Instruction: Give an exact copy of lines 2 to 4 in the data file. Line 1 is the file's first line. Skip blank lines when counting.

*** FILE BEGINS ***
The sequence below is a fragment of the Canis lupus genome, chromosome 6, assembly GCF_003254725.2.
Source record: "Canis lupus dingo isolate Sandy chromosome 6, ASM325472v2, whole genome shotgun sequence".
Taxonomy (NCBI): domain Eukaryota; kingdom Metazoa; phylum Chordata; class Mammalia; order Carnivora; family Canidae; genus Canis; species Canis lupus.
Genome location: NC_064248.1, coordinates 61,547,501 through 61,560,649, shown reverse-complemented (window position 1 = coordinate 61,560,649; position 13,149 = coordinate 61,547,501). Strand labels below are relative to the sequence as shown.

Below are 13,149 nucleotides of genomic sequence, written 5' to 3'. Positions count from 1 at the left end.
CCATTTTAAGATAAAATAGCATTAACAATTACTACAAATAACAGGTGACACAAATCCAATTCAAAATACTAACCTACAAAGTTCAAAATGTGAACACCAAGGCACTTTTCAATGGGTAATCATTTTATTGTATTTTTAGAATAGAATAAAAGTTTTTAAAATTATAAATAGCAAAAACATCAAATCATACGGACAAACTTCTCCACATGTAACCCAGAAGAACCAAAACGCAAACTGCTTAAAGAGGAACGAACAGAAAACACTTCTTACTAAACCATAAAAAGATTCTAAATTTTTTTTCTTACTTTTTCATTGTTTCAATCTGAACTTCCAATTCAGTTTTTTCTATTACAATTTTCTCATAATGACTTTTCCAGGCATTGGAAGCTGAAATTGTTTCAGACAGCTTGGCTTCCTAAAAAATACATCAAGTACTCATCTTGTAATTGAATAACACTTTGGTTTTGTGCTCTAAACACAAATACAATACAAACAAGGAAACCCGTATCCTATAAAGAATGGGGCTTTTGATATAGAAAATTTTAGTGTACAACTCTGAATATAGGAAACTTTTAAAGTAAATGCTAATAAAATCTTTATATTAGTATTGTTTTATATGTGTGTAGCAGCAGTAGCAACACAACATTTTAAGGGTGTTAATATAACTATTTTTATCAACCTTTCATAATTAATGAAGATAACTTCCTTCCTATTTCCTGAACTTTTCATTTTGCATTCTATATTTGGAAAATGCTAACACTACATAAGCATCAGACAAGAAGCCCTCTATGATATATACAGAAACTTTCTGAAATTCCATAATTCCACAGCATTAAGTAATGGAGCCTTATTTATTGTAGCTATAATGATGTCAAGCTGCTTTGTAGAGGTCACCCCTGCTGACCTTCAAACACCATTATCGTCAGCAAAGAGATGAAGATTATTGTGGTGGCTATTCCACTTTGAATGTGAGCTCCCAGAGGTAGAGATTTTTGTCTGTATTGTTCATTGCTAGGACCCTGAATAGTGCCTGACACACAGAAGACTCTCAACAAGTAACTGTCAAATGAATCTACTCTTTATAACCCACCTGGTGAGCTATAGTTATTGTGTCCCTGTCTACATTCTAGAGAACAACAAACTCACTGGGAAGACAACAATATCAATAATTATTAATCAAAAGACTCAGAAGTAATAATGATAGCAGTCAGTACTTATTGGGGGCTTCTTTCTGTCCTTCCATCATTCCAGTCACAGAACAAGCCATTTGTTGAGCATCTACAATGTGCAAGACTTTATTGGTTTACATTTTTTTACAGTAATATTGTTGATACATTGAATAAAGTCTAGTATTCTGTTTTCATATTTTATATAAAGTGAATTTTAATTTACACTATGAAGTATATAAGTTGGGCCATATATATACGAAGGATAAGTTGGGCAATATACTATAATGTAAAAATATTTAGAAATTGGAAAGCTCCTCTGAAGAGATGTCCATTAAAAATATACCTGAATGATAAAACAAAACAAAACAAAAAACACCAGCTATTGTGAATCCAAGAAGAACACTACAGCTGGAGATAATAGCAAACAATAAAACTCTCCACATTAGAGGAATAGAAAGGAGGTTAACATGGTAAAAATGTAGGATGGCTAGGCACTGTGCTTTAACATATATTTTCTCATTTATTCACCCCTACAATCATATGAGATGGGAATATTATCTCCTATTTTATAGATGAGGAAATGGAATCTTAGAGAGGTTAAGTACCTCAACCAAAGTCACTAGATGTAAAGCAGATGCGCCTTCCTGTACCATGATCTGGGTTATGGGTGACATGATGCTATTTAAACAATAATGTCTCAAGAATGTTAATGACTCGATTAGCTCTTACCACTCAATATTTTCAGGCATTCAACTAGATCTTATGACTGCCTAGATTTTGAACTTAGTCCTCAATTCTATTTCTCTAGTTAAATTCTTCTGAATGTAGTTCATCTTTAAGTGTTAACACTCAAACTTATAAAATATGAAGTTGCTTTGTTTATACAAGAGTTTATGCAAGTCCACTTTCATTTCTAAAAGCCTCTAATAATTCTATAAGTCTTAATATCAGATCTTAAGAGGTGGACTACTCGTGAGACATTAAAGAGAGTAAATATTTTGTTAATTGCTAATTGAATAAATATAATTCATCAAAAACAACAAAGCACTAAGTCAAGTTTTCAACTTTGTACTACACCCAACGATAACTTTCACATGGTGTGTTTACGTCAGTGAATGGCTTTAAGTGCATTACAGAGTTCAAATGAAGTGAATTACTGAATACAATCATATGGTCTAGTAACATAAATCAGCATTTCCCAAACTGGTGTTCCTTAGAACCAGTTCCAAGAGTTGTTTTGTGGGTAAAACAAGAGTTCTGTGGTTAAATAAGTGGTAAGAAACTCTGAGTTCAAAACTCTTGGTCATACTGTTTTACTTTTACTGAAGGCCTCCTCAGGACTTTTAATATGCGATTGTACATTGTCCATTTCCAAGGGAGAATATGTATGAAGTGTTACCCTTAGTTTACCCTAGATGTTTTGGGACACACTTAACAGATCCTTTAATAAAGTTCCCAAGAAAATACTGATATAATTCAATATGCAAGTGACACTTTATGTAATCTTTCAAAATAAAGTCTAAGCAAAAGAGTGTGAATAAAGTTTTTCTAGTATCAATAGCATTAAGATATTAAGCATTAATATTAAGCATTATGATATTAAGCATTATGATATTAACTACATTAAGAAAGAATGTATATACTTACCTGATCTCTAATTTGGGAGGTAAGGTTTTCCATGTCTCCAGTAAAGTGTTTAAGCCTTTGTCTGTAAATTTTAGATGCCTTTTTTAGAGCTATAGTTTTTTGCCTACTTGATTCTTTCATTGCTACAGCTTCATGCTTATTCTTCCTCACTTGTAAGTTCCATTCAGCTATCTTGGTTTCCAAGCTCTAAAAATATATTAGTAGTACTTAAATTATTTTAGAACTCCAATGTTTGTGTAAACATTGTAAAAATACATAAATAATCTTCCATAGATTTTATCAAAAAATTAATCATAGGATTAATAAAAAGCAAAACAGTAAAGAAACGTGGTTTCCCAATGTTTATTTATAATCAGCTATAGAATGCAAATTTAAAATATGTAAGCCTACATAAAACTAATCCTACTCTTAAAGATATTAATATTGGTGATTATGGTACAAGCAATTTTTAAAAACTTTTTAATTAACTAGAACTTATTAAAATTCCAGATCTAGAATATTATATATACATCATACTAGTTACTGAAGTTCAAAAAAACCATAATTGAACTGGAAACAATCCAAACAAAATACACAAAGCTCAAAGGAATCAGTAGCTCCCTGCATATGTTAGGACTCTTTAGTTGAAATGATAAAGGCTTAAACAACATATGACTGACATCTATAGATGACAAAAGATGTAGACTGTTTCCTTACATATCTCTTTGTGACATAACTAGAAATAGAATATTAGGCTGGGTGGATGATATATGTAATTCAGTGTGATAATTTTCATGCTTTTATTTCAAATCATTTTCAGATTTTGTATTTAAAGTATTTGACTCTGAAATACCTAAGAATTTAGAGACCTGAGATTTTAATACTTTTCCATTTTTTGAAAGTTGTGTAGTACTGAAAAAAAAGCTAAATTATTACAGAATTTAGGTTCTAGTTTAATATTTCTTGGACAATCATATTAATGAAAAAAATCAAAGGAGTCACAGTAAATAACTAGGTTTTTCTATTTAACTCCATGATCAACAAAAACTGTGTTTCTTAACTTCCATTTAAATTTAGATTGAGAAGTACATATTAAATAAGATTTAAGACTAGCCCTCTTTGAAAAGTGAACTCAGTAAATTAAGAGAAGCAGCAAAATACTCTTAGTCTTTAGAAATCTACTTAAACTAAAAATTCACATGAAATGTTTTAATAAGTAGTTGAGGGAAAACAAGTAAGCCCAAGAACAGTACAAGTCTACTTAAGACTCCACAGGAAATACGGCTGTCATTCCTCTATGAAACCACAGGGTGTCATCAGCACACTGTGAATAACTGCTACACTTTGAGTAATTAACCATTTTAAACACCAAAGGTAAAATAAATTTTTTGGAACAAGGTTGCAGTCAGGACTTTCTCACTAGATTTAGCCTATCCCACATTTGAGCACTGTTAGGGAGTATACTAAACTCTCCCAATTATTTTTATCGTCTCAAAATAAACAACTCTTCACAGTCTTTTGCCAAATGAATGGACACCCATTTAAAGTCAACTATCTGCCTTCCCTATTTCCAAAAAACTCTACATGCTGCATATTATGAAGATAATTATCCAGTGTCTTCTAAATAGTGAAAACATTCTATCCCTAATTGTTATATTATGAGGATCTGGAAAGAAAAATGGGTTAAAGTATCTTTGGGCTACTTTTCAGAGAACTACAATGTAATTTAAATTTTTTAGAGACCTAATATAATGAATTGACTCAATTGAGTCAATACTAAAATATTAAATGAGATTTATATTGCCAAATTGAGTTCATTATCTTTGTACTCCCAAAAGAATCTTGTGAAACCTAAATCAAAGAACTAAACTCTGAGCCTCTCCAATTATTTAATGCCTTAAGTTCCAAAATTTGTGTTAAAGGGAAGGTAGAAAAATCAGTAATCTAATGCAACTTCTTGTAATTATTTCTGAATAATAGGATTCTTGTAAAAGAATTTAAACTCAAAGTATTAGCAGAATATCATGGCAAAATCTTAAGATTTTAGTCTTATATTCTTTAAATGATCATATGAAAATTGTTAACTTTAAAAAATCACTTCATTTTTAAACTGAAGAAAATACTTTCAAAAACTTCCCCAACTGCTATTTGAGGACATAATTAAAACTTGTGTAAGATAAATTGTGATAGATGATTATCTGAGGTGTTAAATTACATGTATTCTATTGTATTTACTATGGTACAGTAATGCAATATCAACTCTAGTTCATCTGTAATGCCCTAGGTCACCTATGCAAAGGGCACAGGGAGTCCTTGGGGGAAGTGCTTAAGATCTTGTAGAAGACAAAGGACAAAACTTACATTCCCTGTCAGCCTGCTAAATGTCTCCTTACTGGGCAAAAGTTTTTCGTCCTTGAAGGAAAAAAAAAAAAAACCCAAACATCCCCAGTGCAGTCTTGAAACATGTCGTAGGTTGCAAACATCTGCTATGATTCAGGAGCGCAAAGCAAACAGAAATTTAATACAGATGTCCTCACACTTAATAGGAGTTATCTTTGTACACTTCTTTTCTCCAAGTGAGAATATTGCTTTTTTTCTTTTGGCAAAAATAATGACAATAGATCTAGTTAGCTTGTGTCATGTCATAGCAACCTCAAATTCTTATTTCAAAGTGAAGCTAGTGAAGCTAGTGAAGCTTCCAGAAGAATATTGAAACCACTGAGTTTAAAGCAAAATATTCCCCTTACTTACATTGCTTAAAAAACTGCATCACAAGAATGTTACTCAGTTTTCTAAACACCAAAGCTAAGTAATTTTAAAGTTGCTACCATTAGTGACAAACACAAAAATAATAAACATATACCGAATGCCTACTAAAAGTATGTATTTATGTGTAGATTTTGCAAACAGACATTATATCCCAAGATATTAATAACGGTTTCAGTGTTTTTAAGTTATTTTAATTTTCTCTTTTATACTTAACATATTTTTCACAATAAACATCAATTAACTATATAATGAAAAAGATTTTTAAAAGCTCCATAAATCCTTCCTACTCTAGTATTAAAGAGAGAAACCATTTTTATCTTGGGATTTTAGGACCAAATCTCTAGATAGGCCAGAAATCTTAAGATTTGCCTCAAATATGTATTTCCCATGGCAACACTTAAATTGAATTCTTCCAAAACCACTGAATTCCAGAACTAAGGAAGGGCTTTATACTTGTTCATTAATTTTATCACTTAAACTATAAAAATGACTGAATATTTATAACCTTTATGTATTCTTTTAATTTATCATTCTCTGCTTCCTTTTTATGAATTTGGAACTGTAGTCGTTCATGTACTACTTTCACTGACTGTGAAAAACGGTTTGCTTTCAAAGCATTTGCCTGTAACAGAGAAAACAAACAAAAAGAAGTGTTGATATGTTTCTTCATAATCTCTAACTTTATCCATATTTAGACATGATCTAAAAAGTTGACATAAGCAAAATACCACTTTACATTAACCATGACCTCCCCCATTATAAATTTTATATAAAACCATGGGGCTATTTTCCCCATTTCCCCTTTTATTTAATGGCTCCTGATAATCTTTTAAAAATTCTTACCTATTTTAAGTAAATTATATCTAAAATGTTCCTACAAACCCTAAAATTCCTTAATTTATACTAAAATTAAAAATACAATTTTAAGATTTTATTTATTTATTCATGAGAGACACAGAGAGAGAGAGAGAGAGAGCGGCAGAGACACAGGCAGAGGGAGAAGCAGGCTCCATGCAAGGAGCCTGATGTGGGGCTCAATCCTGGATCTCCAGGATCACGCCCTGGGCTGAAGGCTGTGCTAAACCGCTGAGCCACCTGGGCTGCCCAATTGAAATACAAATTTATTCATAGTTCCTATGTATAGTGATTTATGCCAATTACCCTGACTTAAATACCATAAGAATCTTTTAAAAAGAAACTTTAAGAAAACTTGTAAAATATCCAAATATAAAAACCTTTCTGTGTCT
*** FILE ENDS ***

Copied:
Source record: "Canis lupus dingo isolate Sandy chromosome 6, ASM325472v2, whole genome shotgun sequence".
Taxonomy (NCBI): domain Eukaryota; kingdom Metazoa; phylum Chordata; class Mammalia; order Carnivora; family Canidae; genus Canis; species Canis lupus.
Genome location: NC_064248.1, coordinates 61,547,501 through 61,560,649, shown reverse-complemented (window position 1 = coordinate 61,560,649; position 13,149 = coordinate 61,547,501). Strand labels below are relative to the sequence as shown.